Field of Science

Influenza - putting the Trojan into the horse but should you open it?

A trojan horse (dendritic cell) filled with virus
Inspired by a recent journal club article:

A number of pathogens infect via one organ but are able to move to another. Think of the likes of the initial HIV infection of cells within the reproductive tract followed by its transfer to the immune system (see my earlier post here). This transfer of viruses, bacteria or other parasites is responsible for the induction of an effective immune response but also it can lead to some of the more serious disease symptoms during infection, but how is it controlled?

A now classic example is that of the measles virus: this virus is inhaled inside your lungs whereby certain sentinel immune cells (types of dendritic cells and macrophages) capture it and become infected themselves. Here, these migrating cells transport the infection into the lymph nodes nearby where these organs are jam-packed full of the kinds of cells measles really likes to infect: T cells. From here the infection spreads throughout the body resulting in the classic symptoms you see as measles: rash, immunosuppression and it even allows for it's exit out of the body. This very same mechanism may be used by the deadly and re-emerging virus: nipah.
On the the other hand, these same cells - dendritic cells - also control our response to infection. This discovery was even recognized this year by the Nobel Prize committee. Through capturing of pathogens they can act as potent antigen presenting cells when they travel to the draining lymph nodes. Here - as in the case of measles - they come across T cells but in this instance no infection is transferred; the pathogen-laden cells cause the proliferation of virus-specific T cells, which act to eliminate virally infected cells throughout the body.

But just how is this possible? What controls the difference between viral infection of dendritic cells and them just passing on antigen? How come they allow themselves to be infected by the virus? Can we use this to our advantage? And, do any other pathogens use this 'Trojan Horse' strategy? Well, a paper out recently in the journal PLoS Pathogens uncovers the mechanism behind this kind of interaction between another kind of virus: influenza virus and these lung dendritic cells. They show their role in potentially inducing a good immune response but may also shine light on the use of these cells by other pathogens to move around the body.

The model out forward: only one kind of lung dendritic cell supports influenza virus replication

The Mount Sinai School of Medicine team followed the involvement of two dendritic cell (DC) sub-types (for immunology experts: CD103+ DCs and CD11bhigh DCs) following influenza infection in mice. They discovered that oddly, both types allowed for viral infection with one in particular being many, many times more infectable than the other. Recently a number of molecules expressed on the surface of these cells have been thought to facilitate influenza entry. This difference in flu replication was based on the difference in interferon-response, i.e. the more resistant cell type responded more strongly to innate immune signals resulting in a block on viral replication; the other had no such block. Before this, influenza was really only thought to infect the cells lining your respiratory tract, so what were they doing in these dendritic cells leaving the lungs?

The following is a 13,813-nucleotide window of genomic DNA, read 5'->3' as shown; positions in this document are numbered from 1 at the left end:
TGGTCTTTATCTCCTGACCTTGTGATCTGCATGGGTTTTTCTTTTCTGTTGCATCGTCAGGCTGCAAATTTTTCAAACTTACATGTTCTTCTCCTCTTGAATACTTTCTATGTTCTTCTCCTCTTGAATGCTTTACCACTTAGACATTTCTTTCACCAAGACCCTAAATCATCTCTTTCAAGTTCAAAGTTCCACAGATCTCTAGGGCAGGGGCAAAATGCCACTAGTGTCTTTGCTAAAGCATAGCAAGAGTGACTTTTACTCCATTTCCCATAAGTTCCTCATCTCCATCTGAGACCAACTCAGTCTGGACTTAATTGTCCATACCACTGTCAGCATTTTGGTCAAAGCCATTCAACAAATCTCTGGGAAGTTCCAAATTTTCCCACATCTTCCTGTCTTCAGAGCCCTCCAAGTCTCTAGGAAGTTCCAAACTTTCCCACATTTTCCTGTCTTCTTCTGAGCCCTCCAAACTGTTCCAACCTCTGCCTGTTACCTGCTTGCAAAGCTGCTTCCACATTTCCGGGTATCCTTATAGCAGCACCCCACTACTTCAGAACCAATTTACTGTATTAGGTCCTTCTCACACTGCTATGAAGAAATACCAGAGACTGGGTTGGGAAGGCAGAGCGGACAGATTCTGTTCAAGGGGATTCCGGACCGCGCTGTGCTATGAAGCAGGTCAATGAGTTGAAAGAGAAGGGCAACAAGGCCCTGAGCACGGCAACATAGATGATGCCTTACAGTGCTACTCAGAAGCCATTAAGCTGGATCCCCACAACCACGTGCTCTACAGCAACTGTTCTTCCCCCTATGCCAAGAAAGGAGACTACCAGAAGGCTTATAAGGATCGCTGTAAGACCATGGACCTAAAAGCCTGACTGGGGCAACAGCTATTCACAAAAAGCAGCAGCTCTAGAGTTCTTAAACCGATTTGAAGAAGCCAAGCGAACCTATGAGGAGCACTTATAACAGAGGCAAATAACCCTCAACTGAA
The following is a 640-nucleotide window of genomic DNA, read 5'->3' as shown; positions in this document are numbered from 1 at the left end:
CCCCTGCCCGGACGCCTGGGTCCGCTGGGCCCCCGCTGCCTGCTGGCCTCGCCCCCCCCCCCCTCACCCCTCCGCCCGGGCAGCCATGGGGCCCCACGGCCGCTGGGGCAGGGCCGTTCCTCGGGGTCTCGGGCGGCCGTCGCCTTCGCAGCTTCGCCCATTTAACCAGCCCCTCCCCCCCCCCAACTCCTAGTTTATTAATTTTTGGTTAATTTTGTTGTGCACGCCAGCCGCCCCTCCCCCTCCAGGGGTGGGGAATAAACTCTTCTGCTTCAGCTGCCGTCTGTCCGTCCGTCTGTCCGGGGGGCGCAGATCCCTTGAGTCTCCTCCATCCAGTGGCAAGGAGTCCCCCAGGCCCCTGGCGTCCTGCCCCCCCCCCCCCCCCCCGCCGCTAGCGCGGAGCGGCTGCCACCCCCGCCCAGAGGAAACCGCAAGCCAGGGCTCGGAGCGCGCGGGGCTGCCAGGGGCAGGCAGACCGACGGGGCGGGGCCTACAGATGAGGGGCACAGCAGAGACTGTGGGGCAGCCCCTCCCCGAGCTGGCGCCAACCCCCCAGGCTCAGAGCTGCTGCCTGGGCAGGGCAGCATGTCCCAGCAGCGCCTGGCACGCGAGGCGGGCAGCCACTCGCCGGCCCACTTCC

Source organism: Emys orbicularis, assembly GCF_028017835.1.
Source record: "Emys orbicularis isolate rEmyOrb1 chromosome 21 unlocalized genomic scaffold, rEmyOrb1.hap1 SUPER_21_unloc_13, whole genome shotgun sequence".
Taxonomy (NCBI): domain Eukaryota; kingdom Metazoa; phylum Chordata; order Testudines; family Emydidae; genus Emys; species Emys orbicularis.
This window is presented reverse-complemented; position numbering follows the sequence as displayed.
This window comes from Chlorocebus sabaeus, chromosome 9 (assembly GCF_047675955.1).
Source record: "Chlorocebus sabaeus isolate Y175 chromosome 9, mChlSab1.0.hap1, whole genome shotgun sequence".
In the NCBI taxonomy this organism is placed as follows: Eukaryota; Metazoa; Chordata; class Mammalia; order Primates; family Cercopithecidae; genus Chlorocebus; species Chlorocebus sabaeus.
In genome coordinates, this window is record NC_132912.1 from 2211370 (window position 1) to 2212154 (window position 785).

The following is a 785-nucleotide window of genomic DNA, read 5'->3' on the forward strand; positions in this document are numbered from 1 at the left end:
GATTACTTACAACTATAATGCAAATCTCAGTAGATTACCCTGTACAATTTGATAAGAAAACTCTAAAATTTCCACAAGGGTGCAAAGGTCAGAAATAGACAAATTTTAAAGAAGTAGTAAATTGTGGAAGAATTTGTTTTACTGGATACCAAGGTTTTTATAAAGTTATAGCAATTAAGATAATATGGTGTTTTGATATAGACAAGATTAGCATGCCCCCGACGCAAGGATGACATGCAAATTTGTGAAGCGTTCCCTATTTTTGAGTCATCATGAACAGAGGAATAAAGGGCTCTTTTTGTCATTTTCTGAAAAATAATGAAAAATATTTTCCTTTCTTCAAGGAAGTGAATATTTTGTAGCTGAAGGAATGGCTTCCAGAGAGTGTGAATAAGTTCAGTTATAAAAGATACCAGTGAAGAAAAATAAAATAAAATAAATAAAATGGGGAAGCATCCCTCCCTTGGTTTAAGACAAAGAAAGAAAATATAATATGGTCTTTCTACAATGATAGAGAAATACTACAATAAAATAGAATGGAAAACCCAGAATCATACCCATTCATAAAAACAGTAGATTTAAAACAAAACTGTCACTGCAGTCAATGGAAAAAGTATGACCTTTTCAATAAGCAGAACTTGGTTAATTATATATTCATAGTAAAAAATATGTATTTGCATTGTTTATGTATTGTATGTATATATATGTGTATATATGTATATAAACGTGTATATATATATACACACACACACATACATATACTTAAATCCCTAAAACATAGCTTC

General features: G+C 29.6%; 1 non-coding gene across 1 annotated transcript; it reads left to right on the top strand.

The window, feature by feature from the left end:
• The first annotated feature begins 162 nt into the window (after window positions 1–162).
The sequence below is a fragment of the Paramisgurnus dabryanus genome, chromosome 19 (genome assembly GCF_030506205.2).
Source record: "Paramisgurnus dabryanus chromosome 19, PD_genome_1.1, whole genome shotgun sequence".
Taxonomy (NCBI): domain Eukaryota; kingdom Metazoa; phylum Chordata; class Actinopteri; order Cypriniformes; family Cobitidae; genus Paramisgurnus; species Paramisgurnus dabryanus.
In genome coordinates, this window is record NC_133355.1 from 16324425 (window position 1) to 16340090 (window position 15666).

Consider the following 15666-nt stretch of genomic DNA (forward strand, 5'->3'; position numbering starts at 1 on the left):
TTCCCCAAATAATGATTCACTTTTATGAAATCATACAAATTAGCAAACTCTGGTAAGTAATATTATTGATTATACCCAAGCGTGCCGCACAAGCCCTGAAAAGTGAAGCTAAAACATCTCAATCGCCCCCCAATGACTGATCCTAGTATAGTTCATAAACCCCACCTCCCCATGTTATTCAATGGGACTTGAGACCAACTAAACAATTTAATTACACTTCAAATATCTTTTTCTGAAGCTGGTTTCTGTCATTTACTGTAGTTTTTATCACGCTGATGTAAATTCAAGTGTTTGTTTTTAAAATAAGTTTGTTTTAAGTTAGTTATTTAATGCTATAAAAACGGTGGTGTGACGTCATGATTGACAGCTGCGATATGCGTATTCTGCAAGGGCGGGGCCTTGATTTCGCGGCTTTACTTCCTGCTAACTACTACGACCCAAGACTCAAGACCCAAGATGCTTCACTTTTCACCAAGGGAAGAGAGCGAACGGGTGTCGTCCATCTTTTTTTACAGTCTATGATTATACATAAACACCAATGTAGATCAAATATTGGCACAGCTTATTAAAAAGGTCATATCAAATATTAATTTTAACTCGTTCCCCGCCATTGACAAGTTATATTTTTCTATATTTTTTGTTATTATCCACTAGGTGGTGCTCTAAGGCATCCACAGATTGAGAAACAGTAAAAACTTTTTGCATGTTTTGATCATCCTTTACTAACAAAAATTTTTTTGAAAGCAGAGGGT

Influenza virus replicates (as shown by flu nucleocapsid protein in red) in one kind of dendritic cell (CD103+s) See antigen inside nucleus, a hallmark for productive flu infection.
This work shows influenza virus infecting certain types of migratory dendritic cells that are leaving the infected lungs - these cells would allow for influenza-specific priming of adaptive immunity. Influenza does not usually spread further than the lungs, suggesting that it may not be able to escape the lymph nodes containing these infected dendritic cells and associated T cells. However, other viruses may not have that problem. For example: the aforementioned Measles virus uses this same method to reach it's target cells, the T cells. In the case of measles the dendritic cells act as a Trojan horse bringing the pathogen through the host's defenses inside the lung. 

While it is not known exactly how it does this, it wouldn't be a stretch of the imagination to suggest that it hijacks these very dendritic cell subtypes. It is not understood what controls viral spread once it reaches the lymph nodes (measles versus infuenza) but it may have something to do with the measles affinity - and flu's lack of - for nearby T cells.

And, finally: this may also be harnessed in our development of new vaccine strategies: targeting of antigen to these specific migratory cells may allow for a much more potent immune response. But we will have to wait and see.

ResearchBlogging.orgMoltedo, B., Li, W., Yount, J., & Moran, T. (2011). Unique Type I Interferon Responses Determine the Functional Fate of Migratory Lung Dendritic Cells during Influenza Virus Infection PLoS Pathogens, 7 (11) DOI: 10.1371/journal.ppat.1002345


  1. That's fascinating. As another example of such viral behavior, I just recently learned from a talk that HCV attacks the livers, but postmortem autopsies have found lots and lots of virus in the brain.

    Great post! :)

  2. By the way... you will be submitting this to the MolBio Carnival, right?? :)


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